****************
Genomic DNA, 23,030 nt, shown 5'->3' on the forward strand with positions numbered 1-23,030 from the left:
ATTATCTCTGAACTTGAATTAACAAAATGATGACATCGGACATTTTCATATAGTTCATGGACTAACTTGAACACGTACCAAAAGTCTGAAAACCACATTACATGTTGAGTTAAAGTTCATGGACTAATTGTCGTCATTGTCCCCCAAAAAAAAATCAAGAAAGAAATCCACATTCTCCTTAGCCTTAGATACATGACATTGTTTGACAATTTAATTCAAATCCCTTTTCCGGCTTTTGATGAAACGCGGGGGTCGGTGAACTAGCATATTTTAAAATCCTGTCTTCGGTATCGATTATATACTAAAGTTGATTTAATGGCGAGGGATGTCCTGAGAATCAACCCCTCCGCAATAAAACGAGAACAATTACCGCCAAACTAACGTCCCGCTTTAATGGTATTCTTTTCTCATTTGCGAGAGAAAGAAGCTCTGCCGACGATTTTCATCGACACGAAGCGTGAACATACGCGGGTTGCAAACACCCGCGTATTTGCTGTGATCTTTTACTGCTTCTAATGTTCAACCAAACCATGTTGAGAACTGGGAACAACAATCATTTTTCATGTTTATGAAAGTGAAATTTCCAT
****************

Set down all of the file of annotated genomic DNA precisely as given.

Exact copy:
Genomic DNA, 23,030 nt, shown 5'->3' on the forward strand with positions numbered 1-23,030 from the left:
ATTATCTCTGAACTTGAATTAACAAAATGATGACATCGGACATTTTCATATAGTTCATGGACTAACTTGAACACGTACCAAAAGTCTGAAAACCACATTACATGTTGAGTTAAAGTTCATGGACTAATTGTCGTCATTGTCCCCCAAAAAAAAATCAAGAAAGAAATCCACATTCTCCTTAGCCTTAGATACATGACATTGTTTGACAATTTAATTCAAATCCCTTTTCCGGCTTTTGATGAAACGCGGGGGTCGGTGAACTAGCATATTTTAAAATCCTGTCTTCGGTATCGATTATATACTAAAGTTGATTTAATGGCGAGGGATGTCCTGAGAATCAACCCCTCCGCAATAAAACGAGAACAATTACCGCCAAACTAACGTCCCGCTTTAATGGTATTCTTTTCTCATTTGCGAGAGAAAGAAGCTCTGCCGACGATTTTCATCGACACGAAGCGTGAACATACGCGGGTTGCAAACACCCGCGTATTTGCTGTGATCTTTTACTGCTTCTAATGTTCAACCAAACCATGTTGAGAACTGGGAACAACAATCATTTTTCATGTTTATGAAAGTGAAATTTCCAT